The high price of public subsidies
Wednesday, May 02, 2018
Does public assistance to businesses level the marketplace? Just ask Greg LeRoy, head of Good Jobs First (GJF), an advocacy group based in Washington, D.C. Public “subsidies favor big businesses and shortchange small, local and entrepreneurial firms — including a third of the Forbes 400,” according to him.
That policy dynamic has other effects. We turn to Governing magazine, tracking GJF data that examined cities’ tax-cut disclosures under a new accounting rule that studies federal measures of income distribution in municipalities. "Local governments most heavily reliant on tax incentives tend to be those with greater levels of economic inequality," according to reporter Mike Maciag.
Economic inequality was a main theme of Vermont Sen. Bernie Sanders’ 2016 presidential campaign that found a receptive audience among young people especially. President Donald Trump’s critique of the North American Free Trade Agreement with Canada and Mexico that took effect on Jan. 1, 1994, in part echoed Sanders’ theme.
It is also a focus of Josh Bivens, director of research for the Economic Policy Institute, in Washington. "Income inequality, driven largely by anemic wage growth for the vast majority of households and manifesting as an increasing share of national income being captured by the top 1 percent, is a widely agreed upon economic challenge for American policymakers," according to him.
Speaking further of policy challenges, scores of municipal governments launched efforts laced with public subsidies to attract Amazon.com’s second North American headquarters, or HQ2. The company, owned by Jeffrey P. Bezos, who also owns The Washington Post, has since narrowed the field to 20 finalists.
If the devil of public subsidies are in the details of Amazon’s decision, they are in short supply. Why? "The public knows almost nothing about six of the 20 HQ2 bids, and only two city bids and two state bids have been fully disclosed," according to a recent Good Jobs First report.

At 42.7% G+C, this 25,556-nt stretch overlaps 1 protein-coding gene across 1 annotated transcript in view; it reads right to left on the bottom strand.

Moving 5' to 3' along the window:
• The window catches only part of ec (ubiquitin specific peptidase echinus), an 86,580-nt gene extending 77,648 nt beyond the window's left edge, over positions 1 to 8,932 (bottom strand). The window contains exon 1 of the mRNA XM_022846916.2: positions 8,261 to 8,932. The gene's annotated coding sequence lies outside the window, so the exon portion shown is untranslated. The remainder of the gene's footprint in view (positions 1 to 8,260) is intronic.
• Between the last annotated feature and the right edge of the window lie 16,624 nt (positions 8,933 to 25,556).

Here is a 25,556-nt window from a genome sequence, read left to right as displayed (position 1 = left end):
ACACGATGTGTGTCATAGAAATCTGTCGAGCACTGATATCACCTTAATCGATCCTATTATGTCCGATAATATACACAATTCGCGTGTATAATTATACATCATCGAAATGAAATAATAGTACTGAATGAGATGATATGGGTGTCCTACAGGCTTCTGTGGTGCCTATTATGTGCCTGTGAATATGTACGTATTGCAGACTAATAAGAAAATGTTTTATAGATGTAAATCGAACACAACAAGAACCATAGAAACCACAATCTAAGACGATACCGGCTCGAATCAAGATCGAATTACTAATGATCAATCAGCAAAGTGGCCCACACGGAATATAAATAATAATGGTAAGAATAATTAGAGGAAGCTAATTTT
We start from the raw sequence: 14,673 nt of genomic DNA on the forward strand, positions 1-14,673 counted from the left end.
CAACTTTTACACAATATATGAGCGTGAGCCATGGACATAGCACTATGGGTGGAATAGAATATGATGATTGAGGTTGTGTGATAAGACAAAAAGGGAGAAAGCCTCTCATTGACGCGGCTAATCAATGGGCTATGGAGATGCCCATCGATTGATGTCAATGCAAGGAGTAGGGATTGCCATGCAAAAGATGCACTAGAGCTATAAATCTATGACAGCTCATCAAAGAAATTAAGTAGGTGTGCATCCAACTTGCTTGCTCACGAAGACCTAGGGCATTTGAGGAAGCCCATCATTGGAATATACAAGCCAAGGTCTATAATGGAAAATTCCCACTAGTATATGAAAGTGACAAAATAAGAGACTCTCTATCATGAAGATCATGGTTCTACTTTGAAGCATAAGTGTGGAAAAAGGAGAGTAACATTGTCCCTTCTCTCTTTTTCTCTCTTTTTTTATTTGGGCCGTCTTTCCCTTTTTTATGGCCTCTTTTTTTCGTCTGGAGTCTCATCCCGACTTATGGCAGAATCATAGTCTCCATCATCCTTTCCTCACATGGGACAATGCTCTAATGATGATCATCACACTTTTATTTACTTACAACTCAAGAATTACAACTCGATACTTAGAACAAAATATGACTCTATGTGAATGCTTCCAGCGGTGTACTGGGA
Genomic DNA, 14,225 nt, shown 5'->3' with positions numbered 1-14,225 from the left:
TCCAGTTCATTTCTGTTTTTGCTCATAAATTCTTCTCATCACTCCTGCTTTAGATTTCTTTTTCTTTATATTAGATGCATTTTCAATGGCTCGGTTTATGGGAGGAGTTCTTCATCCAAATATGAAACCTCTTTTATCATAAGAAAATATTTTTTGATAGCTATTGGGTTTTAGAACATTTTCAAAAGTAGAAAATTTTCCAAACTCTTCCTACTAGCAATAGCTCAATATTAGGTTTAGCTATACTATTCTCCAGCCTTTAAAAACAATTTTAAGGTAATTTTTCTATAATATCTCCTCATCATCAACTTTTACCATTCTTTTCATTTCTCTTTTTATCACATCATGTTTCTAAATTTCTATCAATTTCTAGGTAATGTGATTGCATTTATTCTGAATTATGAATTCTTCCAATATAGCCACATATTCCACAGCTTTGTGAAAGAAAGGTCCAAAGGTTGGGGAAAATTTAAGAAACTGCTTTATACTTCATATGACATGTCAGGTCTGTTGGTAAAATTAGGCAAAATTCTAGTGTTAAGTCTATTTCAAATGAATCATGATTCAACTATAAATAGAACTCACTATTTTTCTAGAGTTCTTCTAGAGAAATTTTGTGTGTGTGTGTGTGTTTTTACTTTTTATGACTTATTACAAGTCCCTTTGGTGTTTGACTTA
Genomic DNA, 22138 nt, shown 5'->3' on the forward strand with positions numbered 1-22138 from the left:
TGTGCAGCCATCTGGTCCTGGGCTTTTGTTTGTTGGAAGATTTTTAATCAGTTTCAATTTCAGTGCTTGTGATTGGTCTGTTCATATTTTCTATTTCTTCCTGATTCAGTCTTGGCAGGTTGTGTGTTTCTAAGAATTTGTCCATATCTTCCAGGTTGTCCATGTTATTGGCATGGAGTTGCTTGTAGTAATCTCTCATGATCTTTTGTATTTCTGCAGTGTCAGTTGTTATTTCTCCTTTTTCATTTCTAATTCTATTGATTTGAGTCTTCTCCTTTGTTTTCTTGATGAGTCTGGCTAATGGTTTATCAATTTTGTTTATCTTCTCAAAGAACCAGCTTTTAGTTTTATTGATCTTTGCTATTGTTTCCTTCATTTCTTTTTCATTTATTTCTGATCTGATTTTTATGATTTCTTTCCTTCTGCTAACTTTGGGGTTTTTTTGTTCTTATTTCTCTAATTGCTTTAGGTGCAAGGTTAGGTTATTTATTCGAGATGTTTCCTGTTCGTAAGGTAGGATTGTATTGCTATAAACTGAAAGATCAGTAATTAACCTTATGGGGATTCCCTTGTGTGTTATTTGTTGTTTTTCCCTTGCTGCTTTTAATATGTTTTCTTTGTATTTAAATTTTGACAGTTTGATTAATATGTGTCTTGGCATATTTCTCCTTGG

Boston is one of the 20 finalists that did reveal the terms of its proposed deal for Amazon’s HQ2. The city revealed a commitment of $92 million "to invest in opportunities that support housing and workforce development to benefit Amazon’s future employees and Boston residents; $75 million for affordable housing; $13 million for workforce development; $4 million for small business loans."
Toronto has followed Boston’s lead in sharing the details of bidding for Amazon’s HQ2. By contrast, Chicago is one of the cities that has refused to reveal its proposed deal with Amazon.
A New York Times column considered the projected impact of Amazon’s H2Q on rents. "Amazon’s planned second headquarters could lead to significant rent increases in cities where many residents already struggle to afford a place to live," citing a Zillow.com analysis.
Escalating rents in the wake of public subsidies for large enterprises are no stranger to Sacramento, California. The Sacramento Kings, a perennial NBA Western Conference cellar dweller, received a taxpayer subsidy to build the Golden 1 Center, the team’s downtown arena that opened in 2016, without voter approval.
"Eye on Sacramento (a budget watchdog group) calculated that the city taxpayers’ total subsidy of the new arena amounted to $333 million – not counting $350 to $400 million of future interest payments on the city’s $300 million arena bonds," according to Craig Powell, the group’s president.
Meanwhile, downtown and Midtown Sacramento renters are finding a costly and paltry supply of affordable rental housing.
"We have seen the highest rent increases in the nation,” said Veronica Beaty, policy director for the Sacramento Housing Alliance. “It’s not fully attributable to the Golden 1 Center, but that has put pressure on our affordable housing stock."
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